(See also Overview of Dietary Supplements.)
Ginger root (Zingiber officinale) is extracted and made into tablet form or can be used fresh, dried, or as a juice or oil. Active ingredients include gingerols (which give ginger its flavor and odor) and shogaols.
Ginger may have antibacterial properties and antiplatelet effects in vitro, but data are inconsistent.
Meta-analyses have suggested possible benefits of ginger in the control of postoperative (1) and pregnancy-related (2) nausea and vomiting, but no benefit for chemotherapy-induced (3) nausea and vomiting.
Ginger’s anti-inflammatory and analgesic properties are less well supported. However, a review of 8 trials (481 participants) indicates a potential anti-inflammatory effect, which may reduce pain in some conditions, such as osteoarthritis (4).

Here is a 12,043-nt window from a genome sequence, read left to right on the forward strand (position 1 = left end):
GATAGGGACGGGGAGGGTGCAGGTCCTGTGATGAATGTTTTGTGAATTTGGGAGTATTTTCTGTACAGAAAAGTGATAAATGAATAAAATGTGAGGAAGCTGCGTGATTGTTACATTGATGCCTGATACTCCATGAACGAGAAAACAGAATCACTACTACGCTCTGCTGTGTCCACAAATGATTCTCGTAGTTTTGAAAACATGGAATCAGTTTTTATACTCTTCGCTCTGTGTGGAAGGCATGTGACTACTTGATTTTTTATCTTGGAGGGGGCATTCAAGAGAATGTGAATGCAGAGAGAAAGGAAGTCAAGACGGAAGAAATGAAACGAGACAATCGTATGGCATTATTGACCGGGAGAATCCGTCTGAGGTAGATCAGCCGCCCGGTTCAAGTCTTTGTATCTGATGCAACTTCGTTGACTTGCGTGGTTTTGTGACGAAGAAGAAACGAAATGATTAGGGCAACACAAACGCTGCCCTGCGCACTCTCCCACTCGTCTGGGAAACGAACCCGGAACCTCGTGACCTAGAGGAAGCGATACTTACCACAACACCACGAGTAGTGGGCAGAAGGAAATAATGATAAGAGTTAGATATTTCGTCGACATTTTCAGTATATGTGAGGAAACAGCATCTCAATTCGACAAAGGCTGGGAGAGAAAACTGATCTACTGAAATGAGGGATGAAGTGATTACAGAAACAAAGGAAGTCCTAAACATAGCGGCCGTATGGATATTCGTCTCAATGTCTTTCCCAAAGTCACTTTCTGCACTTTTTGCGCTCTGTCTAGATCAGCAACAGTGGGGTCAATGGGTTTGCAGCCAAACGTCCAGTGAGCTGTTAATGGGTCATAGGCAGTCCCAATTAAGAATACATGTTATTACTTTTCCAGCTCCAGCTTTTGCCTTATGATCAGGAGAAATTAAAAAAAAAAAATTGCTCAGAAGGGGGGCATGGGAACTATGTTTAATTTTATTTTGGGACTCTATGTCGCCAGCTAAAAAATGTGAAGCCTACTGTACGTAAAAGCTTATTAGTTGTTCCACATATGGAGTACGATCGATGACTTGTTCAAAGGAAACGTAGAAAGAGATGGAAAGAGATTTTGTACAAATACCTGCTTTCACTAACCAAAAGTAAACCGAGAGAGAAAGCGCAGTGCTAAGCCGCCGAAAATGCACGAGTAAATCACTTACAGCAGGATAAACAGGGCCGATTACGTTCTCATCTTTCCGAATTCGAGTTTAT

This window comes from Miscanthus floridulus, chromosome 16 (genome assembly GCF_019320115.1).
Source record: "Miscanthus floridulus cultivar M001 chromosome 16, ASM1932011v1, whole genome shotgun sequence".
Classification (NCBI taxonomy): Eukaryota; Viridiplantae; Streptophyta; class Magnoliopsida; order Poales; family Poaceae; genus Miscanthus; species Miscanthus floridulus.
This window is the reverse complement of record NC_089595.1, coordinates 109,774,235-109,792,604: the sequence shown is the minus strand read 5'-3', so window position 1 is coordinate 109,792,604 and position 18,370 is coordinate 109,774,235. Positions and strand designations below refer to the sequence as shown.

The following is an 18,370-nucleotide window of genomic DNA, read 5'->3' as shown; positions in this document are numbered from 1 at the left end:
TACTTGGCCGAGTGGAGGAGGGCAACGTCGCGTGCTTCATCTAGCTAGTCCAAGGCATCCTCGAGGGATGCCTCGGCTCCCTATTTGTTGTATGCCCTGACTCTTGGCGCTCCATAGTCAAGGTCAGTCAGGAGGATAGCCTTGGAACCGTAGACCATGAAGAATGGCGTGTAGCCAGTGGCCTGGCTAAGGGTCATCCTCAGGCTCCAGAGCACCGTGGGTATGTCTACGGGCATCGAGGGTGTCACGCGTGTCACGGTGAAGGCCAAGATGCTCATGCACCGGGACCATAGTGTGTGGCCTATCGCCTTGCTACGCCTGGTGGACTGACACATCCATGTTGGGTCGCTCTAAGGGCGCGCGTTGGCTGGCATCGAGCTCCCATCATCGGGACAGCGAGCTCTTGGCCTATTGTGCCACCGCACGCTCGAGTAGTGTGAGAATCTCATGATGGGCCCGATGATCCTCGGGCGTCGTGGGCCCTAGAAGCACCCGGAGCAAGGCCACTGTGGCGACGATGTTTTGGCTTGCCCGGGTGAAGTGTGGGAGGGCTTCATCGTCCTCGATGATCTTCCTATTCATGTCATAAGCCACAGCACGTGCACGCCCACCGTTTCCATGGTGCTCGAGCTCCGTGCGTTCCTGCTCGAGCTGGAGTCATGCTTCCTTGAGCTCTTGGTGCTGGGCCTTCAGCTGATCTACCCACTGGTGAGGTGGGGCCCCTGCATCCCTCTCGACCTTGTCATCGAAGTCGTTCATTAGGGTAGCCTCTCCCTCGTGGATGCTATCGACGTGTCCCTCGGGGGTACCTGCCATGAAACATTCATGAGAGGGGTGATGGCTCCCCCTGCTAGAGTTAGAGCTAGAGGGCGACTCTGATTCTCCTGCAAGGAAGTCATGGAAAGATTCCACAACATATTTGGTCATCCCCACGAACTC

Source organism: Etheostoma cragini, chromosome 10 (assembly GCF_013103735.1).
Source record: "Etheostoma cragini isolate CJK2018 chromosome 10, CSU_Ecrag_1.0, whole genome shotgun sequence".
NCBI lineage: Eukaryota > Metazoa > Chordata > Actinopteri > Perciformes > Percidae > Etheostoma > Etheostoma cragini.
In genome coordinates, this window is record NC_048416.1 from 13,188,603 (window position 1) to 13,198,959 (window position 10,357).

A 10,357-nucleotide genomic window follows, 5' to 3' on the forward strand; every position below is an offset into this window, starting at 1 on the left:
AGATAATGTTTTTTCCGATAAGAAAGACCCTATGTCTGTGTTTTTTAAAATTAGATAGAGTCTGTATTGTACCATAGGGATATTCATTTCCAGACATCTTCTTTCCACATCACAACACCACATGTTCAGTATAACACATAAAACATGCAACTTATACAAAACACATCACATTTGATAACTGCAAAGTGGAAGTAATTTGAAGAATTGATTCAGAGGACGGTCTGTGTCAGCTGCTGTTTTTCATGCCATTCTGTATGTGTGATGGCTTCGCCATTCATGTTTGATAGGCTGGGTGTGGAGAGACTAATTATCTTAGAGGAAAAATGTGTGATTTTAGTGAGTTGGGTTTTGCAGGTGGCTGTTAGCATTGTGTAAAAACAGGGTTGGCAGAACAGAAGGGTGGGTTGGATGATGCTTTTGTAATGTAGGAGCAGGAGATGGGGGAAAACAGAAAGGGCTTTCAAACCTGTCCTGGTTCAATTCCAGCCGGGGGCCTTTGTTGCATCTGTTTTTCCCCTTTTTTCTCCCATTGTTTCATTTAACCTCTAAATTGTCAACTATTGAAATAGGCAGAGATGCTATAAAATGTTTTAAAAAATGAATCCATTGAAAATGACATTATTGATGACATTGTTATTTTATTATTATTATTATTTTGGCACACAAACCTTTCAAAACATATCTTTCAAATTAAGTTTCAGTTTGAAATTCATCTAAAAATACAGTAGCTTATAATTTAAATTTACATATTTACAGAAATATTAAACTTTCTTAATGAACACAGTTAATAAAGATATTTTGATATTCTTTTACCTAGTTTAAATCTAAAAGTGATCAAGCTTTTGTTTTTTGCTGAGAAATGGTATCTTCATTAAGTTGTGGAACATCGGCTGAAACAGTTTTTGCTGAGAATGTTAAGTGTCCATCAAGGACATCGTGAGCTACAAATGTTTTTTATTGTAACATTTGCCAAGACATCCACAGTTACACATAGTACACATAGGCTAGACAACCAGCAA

Chaiyakunapruk N, Kitikannakorn N, Nathisuwan S, et al. The efficacy of ginger for the prevention of postoperative nausea and vomiting: a meta-analysis.Am J Obstet Gynecol194(1): 95-99, 2006.
Matthews A, Dowswell T, Haas DM, et al. Interventions for nausea and vomiting in early pregnancy. Cochrane Database Syst Rev (9):CD007575, 2010.
Lee J, Oh H. Ginger as an antiemetic modality for chemotherapy-induced nausea and vomiting: a systematic review and meta-analysis. Oncol Nurs Forum40(2):163-170, 2013.
Terry R, Posadzki P, Watson LK, et al. The use of ginger (Zingiber officinale) for the treatment of pain: a systematic review of clinical trials. Pain Med 12(12):1808-1818, 2011.
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